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Reimagining digital literacy to advance gender equality in education

Taofeekat Adigun & Gloria Diamond Policy Advocacy & Evidence Lead
  • 16 Dec 2021
  • 10 min

Digital technology has changed the world. Particularly in the last 20 years, digital advances have enhanced social and business connectivity, offered tech-based solutions for financial inclusion, and increased access to trade and public services. 

In education, virtual classrooms and distance learning have opened up learning opportunities to students who would otherwise be excluded. Technology can be a force for positive change. However, those who are unable to access the internet and technology are cut off from the benefits of this new digital era, and remain further behind. 

The gender digital divide describes the ways in which gender inequality in the physical world is replicated in the digital world. This translates into large gaps in women and girls’ digital adoption, access and meaningful use compared to men and boys. Conflict, instability and the COVID-19 pandemic have exacerbated the gender digital divide in some regions. 

In response to the forced closure of schools due to COVID-19 in Nigeria, the Oyo state government launched a remote learning programme through TV or radio broadcasts. However, initial reports found that girls faced gender-specific barriers to accessing remote learning, such as household duties, which prevented girls from having sufficient time to attend remote classes.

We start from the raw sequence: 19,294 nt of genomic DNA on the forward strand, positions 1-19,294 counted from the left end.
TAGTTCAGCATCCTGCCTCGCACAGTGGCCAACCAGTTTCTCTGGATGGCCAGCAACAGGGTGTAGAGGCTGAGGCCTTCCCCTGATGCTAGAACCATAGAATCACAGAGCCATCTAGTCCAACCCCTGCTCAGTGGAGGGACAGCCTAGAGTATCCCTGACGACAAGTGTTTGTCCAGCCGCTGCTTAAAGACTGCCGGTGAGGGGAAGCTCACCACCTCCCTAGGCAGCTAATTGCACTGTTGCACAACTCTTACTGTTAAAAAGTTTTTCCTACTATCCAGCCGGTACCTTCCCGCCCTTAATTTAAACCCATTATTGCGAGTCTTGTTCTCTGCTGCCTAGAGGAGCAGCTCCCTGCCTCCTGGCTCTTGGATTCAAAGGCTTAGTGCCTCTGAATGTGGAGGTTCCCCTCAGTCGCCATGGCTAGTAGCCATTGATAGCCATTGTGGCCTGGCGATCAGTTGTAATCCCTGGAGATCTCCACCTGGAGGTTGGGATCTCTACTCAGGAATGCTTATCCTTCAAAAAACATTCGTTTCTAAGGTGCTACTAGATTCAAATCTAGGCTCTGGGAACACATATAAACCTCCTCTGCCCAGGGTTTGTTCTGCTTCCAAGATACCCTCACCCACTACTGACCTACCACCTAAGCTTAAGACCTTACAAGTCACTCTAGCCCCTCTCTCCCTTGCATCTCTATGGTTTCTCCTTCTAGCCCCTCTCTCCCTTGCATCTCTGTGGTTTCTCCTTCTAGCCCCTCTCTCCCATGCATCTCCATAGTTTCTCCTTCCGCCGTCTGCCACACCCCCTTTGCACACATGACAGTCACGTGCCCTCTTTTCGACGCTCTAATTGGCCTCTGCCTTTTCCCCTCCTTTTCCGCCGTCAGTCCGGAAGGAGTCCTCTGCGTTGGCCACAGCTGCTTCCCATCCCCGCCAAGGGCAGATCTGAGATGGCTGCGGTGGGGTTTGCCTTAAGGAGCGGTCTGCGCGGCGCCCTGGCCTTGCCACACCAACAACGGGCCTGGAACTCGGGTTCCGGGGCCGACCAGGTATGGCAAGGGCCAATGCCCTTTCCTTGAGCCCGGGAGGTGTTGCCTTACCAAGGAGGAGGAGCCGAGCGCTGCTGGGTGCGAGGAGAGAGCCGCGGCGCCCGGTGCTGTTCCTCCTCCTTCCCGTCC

Tackling gender inequalities in digital literacy, STEM and education 

On 11th October 2021, Girl Child Development Hub and Teenagers Guide in Nigeria commemorated International Day of the Girl with a symposium for 100 teenage girls in Ibadan. The symposium delved into issues including the gender digital divide, under-representation of girls in STEM, and how to reimagine girls’ education through digital literacy.

Affirmative session at the Ibadan symposium.
Affirmative session with the girls attending the IDG2021 symposium in Ibadan. Photo credit: Gloria Jane. 

Digital literacy includes the ability to use and understand technology, and to search and access information through the internet. STEM education provides a foundation for children to apply digital literacy in designing technological devices and solutions and solving complex problems. STEM education and digital literacy are overlapping and interconnected. 

Harmful gender norms and stereotypes can negatively impact the representation of women and girls in digital and STEM spaces. In Nigeria, girls are traditionally taught that femininity means caregiving and taking responsibility for home duties. Early on, girls are given dolls and static objects to play with as opposed to mobile objects that could spark curiosity. The pervasive stereotypes that STEM subjects and careers are better suited for boys can negatively impact girls' interest, engagement and achievement in STEM. These stereotypes can also lead to lower investment in girls’ education, and a prioritization of domestic roles and caregiving-related careers for girls, over other life pathways. While there have been policies, action plans and projects on girls’ education, addressing the gender digital divide requires further attention and investment in Nigeria, and around the world. 

Why is it important to bridge the gender digital divide?